Two birds with one stone

11 December 2009

Combining nuclear reactor simulators for engineering and operations applications could save money. This is what EDF?did for the Flamanville 3 EPR engineering and training simulator, and what CGNPC did for the Ling Ao 2 CPR-1000 verification & validation (V&V) simulator. By Pascal Gain and Jody Ryan

Simulation technologies have always had a clear division between engineering applications, using extensively validated codes run in batch mode, and training simulators where real-time computation is a mandatory requirement. Thanks to the flexibility of modern simulation technology and increased computer performance, it now becomes possible to develop nuclear power plant simulators that can be used for both engineering and training purposes. The organization of such a project evolves in time, moving from flexible data and simulation platforms management in the first stage of the project (characteristic of an engineering simulator), and progressively freezing the reference data set and reinforcing the volume and scope of tests (characteristic of a training, or full-scale simulator, FSS). The great advantage of this approach is that it offers significant time and cost savings in the context of new plant build where ‘as built’ data are not available.

Roughly speaking, the first half of the project schedule is an engineering project and the second half of the project is a training simulator project, with two dedicated products at the output (engineering simulator and full-scope simulator), both available at the required time. This solution is possible for three reasons. First, the models used for the V&V projects are of similar scope and quality as those of FSS projects. Their accuracy can be refined by means of an additional tuning phase. This allows a smooth transition from a V&V simulator model to a FSS model. Second, the schedule of execution of a V&V project is such that only a few months after each data package transmission the platform is updated and tested. Therefore, the final version of the platform is ready sufficiently early to be an entry product to the formal FSS validation phases (pre-factory acceptance testing, FAT and site acceptance testing). Third, the global schedule of the V&V step-by-step design is roughly two years, and the validation phase of the FSS is one year. A combined project can therefore fit roughly in a 3-year schedule.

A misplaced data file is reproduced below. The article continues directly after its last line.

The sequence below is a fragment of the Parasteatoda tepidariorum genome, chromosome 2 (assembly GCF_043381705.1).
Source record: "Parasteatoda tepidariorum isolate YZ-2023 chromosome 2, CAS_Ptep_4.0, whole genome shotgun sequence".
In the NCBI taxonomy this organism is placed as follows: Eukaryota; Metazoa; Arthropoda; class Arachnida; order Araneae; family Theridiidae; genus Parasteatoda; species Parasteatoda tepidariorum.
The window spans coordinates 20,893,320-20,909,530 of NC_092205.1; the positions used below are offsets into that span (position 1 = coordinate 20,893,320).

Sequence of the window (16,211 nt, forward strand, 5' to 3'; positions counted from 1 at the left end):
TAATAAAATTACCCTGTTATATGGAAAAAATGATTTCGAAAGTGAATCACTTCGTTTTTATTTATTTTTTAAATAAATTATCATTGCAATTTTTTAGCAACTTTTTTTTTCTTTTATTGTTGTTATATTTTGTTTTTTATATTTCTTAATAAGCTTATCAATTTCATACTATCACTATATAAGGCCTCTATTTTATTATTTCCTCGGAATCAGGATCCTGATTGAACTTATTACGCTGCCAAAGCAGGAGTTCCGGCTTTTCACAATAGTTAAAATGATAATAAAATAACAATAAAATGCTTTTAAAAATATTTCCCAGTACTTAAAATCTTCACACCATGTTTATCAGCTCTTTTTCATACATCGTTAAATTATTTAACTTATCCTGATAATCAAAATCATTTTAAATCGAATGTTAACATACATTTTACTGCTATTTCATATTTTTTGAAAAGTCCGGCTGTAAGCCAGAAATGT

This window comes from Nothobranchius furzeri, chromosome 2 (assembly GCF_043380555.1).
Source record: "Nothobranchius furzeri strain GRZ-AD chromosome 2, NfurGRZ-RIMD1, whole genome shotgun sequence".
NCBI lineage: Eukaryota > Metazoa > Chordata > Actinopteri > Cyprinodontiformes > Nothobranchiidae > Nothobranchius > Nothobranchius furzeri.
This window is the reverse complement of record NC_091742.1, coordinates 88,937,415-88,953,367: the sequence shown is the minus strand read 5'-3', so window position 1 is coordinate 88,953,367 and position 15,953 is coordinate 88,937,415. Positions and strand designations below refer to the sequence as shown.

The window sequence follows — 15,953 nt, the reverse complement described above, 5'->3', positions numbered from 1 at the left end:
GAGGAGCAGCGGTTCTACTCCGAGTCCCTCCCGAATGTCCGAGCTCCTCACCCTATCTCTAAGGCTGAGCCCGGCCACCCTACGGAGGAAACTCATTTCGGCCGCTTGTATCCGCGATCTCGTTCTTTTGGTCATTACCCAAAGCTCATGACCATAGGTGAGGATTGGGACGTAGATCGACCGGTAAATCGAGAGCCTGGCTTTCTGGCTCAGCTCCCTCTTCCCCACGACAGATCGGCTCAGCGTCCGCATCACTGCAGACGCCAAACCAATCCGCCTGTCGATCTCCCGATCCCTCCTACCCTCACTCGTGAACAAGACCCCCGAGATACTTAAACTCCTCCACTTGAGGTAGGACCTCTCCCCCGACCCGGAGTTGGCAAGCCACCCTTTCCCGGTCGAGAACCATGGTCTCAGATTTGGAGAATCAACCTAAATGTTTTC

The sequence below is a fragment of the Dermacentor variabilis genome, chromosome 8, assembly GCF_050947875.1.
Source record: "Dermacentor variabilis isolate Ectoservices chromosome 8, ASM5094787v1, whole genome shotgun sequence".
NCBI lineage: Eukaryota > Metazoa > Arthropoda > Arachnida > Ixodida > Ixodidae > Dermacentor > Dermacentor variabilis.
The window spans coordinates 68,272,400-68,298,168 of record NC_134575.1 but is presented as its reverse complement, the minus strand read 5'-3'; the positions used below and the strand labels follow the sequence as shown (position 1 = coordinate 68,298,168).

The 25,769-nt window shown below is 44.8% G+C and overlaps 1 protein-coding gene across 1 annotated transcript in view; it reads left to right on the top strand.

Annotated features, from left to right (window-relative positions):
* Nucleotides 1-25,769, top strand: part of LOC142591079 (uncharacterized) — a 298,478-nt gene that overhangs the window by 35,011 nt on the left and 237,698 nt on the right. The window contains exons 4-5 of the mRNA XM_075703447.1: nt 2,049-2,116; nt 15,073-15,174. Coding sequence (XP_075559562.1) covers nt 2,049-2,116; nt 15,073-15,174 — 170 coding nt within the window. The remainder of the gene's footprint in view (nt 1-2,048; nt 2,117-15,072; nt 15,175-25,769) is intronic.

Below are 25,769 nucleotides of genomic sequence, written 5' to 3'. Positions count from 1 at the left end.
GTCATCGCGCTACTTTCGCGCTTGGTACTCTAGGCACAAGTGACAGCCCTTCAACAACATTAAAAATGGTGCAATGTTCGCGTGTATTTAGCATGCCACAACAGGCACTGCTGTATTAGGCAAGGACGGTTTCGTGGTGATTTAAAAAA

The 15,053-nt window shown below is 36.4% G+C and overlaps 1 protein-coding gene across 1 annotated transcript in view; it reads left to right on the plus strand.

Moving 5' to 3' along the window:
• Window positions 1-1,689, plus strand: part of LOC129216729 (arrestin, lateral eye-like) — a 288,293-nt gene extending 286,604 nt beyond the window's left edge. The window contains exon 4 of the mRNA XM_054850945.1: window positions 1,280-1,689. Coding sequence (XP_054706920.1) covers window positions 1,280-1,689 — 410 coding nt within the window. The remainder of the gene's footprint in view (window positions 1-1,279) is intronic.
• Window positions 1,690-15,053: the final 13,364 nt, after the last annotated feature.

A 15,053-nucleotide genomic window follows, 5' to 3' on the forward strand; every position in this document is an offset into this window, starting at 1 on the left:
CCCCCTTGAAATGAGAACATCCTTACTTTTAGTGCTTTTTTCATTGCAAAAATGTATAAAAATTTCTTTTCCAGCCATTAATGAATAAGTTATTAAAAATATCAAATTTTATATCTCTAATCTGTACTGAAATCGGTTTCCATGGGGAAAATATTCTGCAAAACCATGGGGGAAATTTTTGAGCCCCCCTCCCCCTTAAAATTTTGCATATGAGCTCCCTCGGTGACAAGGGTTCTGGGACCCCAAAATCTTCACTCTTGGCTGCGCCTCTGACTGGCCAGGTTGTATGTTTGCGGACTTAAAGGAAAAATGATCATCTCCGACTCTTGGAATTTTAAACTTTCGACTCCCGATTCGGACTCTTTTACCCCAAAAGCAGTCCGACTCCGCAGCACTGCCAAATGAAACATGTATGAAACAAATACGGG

The combination of both systems brings six major advantages to the customer. First, the engineering simulation platform is available throughout the design process, leading to a significant increase in efficiency of engineering work, in the possibility to validate design hypotheses and detect defects and conflicts early. Second, the budget of the combined project is significantly lower than two separated projects as an important part of the models is common to V&V and FSS. Third, the progress of the project can be monitored very accurately by the different stages of V&V in the early phases of the project. Difficulties in model accuracy or data voids can be identified early and handled properly. Fourth, the quality of the models is very well-controlled, because at each stage of the V&V phases an acceptance test is performed. Fifth, the data and model tuning consistency between the V&V simulator and FSS is guaranteed. Sixth, the availability of an engineering station with a specifically designed man-machine interface (MMI) and functional features for the V&V simulator will enhance the efficiency of the validation phase of the FSS.

Implementation strategy

The overall project implementation is split into four main phases.

The phase 1 simulator will be used by the architect-engineer for defining and validating the operating rules in case of incidents or accidents. It comprises nuclear island process modelling, plus the corresponding I&C models, malfunctions and local commands. The instructor station and operator station will be in prototype version with MMI-enabling monitoring and control of the simulator.

The phase 2 simulator takes the actual instrumentation and control into account in its simulation of the performance of this equipment. Its use will enable the engineers to specify and validate normal, incident and accident operating procedures. Its scope, still limited to the nuclear island, is extended to include the update and addition of detailed design data on the main systems, the I&C, and a high-fidelity simulation of the operator workstation.

The phase 3 simulator will validate both the entire set of plant operating procedures (in both normal operation and during incidental and accidental transient) and training of the future plant operators. It will include full-scope modelling covering the entire plant and of the instrumentation and control, and simulation of the control room back-up hard panels.

During a fourth phase, the I&C simulation can be substituted by a digital control system (DCS) emulation once this is available from the DCS supplier. The simulated main control room can be removed and replaced with a real-plant replica.

Author Info:

Pascal Gain is vice president – power simulation at Corys T.E.S.S., 74, rue des Martyrs, F-38027 Grenoble Cedex 1, FRANCE. Jody Ryan is CEO of Corys Thunder Inc, 107 Industrial Drive, Building E, St. Marys, Georgia 31558, USA.

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